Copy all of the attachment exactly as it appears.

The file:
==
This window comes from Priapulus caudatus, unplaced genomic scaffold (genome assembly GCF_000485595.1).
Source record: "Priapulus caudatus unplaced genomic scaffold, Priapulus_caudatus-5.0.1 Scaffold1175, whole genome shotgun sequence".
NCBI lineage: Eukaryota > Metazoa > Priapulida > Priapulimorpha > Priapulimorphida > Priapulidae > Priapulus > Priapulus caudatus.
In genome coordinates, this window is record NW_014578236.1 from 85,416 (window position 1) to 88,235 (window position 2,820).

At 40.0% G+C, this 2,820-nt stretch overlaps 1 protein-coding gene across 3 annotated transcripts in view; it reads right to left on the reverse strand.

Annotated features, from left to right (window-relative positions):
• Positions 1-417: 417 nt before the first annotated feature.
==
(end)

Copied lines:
This window comes from Priapulus caudatus, unplaced genomic scaffold (genome assembly GCF_000485595.1).
Source record: "Priapulus caudatus unplaced genomic scaffold, Priapulus_caudatus-5.0.1 Scaffold1175, whole genome shotgun sequence".
NCBI lineage: Eukaryota > Metazoa > Priapulida > Priapulimorpha > Priapulimorphida > Priapulidae > Priapulus > Priapulus caudatus.
In genome coordinates, this window is record NW_014578236.1 from 85,416 (window position 1) to 88,235 (window position 2,820).

At 40.0% G+C, this 2,820-nt stretch overlaps 1 protein-coding gene across 3 annotated transcripts in view; it reads right to left on the reverse strand.

Annotated features, from left to right (window-relative positions):
• Positions 1-417: 417 nt before the first annotated feature.